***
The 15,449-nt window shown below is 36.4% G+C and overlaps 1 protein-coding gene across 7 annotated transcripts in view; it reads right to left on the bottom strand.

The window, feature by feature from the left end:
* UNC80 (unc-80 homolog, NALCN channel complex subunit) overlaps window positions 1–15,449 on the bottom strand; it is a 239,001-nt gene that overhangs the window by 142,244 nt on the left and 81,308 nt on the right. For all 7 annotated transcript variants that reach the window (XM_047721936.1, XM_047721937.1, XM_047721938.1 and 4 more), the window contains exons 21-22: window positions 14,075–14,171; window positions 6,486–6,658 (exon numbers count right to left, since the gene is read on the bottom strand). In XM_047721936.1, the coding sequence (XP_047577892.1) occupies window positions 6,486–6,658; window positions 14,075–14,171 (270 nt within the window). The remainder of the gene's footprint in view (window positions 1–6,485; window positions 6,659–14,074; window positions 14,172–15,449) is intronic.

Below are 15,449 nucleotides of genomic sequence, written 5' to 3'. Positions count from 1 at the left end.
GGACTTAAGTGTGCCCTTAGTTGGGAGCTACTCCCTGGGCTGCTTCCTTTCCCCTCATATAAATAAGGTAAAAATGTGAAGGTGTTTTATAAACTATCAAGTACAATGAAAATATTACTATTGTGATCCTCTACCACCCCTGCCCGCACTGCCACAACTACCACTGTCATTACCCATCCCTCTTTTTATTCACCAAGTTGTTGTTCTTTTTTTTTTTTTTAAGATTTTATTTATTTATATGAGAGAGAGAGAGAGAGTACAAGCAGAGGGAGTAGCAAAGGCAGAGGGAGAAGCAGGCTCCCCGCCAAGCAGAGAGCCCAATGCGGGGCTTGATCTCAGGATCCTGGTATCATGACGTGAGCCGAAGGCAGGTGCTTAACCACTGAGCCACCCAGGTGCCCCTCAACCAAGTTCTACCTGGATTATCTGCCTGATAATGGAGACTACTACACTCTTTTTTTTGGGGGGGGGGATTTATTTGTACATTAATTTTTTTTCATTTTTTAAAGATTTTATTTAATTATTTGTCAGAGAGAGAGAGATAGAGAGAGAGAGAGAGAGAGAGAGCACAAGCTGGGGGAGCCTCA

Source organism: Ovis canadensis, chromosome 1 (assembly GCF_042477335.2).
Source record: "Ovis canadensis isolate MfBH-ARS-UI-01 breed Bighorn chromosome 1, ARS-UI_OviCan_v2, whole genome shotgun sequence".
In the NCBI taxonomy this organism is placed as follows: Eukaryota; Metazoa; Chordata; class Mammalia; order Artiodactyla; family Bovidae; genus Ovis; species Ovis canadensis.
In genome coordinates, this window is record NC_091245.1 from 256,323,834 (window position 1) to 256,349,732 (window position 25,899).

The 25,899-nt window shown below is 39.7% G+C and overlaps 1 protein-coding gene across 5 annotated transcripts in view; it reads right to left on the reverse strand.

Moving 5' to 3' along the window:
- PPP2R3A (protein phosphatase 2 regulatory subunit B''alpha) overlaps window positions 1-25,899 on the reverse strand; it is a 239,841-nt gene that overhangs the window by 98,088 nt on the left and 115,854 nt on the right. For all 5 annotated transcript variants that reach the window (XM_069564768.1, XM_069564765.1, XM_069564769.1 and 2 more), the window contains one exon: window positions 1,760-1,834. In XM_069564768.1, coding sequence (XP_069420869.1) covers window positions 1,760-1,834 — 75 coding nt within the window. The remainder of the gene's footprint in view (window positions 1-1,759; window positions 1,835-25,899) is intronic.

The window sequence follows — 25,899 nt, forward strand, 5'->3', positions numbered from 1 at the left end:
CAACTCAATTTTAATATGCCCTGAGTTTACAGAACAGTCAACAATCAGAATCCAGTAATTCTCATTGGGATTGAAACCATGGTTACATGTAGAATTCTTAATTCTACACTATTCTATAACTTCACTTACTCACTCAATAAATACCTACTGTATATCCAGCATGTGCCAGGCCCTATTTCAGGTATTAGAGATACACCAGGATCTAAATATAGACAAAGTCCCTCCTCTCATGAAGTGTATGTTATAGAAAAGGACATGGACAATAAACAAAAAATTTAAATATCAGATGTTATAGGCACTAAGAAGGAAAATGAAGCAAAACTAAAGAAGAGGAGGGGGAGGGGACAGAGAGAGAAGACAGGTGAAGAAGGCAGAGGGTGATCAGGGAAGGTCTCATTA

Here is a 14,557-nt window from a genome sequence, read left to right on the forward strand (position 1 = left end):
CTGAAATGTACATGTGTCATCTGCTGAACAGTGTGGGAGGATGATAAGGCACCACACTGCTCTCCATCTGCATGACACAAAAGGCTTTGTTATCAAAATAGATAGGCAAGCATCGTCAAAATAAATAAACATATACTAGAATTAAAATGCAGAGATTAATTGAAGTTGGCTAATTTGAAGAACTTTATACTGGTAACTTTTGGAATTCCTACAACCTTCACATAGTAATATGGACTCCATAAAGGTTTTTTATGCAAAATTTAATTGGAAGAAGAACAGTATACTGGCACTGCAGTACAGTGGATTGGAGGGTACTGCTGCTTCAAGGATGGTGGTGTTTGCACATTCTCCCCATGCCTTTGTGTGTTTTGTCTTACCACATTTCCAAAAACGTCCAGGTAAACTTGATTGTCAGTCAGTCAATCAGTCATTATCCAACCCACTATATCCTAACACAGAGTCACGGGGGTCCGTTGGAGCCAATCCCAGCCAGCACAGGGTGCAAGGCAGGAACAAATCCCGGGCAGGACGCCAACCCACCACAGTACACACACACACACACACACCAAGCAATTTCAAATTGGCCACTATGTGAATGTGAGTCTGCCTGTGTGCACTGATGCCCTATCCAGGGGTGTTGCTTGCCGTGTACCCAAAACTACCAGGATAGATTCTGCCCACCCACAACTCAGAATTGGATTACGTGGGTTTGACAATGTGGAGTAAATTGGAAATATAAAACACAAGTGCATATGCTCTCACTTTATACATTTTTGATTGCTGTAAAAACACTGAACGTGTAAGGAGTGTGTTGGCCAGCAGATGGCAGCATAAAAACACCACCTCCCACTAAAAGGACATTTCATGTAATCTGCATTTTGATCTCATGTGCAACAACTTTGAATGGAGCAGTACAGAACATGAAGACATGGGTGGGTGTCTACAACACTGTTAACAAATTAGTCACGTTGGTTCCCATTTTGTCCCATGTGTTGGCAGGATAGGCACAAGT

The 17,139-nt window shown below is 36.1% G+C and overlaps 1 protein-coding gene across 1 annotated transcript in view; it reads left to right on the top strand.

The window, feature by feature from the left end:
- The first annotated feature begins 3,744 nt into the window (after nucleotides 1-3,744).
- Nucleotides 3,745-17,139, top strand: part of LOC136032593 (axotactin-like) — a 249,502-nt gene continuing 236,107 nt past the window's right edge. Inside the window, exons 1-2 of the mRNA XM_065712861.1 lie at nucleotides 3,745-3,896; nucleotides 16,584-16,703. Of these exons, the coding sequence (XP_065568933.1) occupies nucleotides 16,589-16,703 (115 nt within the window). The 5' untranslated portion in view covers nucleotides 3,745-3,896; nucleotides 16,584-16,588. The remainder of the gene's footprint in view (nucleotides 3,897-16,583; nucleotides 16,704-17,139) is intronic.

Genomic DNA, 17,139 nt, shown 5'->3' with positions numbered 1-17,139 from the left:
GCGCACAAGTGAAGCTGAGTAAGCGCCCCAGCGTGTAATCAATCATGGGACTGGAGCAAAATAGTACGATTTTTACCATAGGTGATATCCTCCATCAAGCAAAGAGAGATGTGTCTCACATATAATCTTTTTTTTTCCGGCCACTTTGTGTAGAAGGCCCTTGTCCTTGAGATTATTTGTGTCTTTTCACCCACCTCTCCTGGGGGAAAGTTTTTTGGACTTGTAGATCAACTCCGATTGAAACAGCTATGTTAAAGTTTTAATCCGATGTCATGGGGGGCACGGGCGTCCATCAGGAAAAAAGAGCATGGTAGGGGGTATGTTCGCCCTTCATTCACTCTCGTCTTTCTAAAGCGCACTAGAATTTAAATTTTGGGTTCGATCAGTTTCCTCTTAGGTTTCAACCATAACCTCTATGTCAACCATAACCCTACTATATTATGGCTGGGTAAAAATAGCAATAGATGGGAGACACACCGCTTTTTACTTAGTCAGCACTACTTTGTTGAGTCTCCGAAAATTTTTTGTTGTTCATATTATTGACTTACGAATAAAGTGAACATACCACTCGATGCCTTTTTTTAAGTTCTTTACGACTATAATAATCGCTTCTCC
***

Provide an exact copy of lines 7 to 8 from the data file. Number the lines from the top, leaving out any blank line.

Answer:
Source record: "Ovis canadensis isolate MfBH-ARS-UI-01 breed Bighorn chromosome 1, ARS-UI_OviCan_v2, whole genome shotgun sequence".
In the NCBI taxonomy this organism is placed as follows: Eukaryota; Metazoa; Chordata; class Mammalia; order Artiodactyla; family Bovidae; genus Ovis; species Ovis canadensis.